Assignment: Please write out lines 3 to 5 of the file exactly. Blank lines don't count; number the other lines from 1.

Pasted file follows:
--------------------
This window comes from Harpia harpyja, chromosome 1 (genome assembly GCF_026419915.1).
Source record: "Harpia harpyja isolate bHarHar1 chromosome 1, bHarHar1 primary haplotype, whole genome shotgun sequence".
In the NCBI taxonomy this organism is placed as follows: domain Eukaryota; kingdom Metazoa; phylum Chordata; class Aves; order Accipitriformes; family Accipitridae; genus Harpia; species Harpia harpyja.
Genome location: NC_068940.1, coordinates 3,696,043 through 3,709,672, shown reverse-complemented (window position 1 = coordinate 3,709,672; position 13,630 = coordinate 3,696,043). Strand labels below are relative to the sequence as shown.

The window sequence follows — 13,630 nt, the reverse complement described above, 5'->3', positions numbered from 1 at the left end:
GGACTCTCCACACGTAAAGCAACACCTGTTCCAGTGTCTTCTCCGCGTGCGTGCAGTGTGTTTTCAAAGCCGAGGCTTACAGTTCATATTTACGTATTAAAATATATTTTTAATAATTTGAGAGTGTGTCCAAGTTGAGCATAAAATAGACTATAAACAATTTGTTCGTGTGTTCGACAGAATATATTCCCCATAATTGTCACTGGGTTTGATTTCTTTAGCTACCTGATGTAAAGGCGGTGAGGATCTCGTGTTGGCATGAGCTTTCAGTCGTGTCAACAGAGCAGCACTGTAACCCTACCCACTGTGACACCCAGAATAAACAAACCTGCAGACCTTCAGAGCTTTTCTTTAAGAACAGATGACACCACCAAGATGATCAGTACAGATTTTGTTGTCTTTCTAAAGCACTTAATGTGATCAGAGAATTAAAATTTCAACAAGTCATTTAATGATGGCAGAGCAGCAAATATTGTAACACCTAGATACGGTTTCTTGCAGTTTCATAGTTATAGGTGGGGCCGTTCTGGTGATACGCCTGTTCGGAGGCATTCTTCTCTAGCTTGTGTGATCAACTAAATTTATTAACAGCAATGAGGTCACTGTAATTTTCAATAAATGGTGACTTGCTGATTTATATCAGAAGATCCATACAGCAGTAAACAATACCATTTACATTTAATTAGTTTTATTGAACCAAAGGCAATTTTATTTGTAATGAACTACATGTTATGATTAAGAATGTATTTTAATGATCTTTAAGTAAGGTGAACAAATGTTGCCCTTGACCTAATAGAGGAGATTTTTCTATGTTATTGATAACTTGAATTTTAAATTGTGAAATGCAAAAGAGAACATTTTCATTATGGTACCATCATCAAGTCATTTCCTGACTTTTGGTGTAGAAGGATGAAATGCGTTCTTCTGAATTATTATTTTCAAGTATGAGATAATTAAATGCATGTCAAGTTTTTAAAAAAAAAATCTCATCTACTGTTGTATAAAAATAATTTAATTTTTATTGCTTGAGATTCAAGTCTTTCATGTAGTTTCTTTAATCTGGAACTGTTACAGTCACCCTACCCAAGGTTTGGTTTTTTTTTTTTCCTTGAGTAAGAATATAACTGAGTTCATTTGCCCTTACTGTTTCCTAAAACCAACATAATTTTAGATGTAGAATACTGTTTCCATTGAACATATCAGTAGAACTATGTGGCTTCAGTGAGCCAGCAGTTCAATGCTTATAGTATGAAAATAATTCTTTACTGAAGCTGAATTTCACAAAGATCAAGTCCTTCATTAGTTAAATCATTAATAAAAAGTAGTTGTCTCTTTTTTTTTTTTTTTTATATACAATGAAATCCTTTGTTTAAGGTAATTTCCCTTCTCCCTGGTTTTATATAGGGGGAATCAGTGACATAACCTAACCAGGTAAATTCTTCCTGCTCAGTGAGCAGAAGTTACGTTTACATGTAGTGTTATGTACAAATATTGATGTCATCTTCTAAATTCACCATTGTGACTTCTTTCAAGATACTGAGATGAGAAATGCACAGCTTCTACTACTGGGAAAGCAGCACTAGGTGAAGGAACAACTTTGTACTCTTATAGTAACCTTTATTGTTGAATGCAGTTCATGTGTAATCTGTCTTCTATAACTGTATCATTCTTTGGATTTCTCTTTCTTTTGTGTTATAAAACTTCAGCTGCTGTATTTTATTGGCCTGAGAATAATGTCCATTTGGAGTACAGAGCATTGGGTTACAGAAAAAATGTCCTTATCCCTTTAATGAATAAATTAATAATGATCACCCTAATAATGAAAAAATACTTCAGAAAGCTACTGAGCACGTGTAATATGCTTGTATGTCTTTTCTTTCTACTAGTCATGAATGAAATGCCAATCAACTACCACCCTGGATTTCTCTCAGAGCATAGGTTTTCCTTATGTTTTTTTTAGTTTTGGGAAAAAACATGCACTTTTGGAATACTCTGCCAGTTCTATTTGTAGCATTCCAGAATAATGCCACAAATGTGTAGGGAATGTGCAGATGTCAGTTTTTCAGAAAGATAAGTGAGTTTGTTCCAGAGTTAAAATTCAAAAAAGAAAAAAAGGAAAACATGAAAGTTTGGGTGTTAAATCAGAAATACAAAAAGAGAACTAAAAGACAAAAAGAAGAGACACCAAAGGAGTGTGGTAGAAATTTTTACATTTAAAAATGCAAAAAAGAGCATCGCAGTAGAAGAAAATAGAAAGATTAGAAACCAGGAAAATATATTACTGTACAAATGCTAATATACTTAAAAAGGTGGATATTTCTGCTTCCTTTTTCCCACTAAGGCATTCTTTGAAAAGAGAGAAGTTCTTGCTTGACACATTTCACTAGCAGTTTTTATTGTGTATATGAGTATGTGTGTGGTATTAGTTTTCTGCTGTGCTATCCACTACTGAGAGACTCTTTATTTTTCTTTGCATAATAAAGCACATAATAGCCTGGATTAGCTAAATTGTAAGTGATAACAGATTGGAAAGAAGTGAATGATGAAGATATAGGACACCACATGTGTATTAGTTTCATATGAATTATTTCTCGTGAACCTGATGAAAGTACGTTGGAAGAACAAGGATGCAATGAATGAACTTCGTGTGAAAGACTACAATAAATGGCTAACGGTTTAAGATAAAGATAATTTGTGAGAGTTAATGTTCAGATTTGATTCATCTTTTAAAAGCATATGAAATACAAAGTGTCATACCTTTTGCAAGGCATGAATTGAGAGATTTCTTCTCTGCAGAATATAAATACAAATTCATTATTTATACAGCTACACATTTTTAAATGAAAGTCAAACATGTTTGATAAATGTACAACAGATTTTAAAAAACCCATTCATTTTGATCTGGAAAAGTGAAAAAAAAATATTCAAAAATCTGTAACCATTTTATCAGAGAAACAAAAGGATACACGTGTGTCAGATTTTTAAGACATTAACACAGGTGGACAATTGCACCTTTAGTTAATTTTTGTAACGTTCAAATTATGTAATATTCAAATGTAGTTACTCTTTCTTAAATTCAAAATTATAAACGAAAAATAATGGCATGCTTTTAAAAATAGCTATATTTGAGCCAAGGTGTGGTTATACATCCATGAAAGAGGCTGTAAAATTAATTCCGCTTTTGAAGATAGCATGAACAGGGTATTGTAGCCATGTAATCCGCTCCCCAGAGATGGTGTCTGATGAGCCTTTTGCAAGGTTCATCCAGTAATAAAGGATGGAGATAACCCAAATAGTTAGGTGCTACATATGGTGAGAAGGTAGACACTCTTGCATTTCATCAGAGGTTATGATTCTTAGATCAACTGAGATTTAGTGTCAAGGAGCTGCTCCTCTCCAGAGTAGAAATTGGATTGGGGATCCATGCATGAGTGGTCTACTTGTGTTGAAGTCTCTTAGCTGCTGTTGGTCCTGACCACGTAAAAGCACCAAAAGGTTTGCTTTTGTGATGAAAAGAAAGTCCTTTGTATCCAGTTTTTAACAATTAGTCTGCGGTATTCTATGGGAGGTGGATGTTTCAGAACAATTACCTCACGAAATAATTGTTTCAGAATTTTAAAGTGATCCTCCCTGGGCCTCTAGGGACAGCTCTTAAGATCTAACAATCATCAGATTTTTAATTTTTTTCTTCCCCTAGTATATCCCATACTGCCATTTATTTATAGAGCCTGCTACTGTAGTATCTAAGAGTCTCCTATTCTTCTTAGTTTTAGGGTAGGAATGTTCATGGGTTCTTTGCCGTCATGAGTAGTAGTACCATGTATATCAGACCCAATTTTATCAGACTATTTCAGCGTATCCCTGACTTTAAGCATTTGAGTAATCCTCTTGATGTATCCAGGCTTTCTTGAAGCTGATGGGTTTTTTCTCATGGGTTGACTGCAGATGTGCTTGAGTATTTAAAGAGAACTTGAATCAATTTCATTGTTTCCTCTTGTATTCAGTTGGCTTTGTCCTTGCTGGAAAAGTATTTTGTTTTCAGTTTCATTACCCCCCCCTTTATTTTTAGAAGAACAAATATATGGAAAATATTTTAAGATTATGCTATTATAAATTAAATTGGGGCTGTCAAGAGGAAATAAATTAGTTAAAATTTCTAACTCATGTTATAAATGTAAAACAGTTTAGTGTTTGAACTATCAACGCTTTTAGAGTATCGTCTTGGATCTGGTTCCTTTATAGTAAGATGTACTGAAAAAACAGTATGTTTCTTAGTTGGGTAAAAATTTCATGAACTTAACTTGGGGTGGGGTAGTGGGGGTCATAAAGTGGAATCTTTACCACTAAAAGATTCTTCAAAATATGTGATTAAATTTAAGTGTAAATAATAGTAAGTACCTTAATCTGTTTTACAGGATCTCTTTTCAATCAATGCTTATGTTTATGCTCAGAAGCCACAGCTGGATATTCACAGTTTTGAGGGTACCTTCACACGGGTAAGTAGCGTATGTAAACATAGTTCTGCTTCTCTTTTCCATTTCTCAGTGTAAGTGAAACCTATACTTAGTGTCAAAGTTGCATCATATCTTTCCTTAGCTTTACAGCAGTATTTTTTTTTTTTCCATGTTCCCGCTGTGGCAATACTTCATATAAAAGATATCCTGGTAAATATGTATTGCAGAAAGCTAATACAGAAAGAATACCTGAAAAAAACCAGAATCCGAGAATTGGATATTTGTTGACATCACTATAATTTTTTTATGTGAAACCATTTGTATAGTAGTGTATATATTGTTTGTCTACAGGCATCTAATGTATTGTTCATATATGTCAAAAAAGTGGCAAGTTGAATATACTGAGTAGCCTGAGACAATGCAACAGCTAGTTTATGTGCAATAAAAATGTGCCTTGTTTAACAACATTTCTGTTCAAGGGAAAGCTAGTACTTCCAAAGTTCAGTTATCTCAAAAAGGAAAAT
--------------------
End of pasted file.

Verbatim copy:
In the NCBI taxonomy this organism is placed as follows: domain Eukaryota; kingdom Metazoa; phylum Chordata; class Aves; order Accipitriformes; family Accipitridae; genus Harpia; species Harpia harpyja.
Genome location: NC_068940.1, coordinates 3,696,043 through 3,709,672, shown reverse-complemented (window position 1 = coordinate 3,709,672; position 13,630 = coordinate 3,696,043). Strand labels below are relative to the sequence as shown.

The window sequence follows — 13,630 nt, the reverse complement described above, 5'->3', positions numbered from 1 at the left end: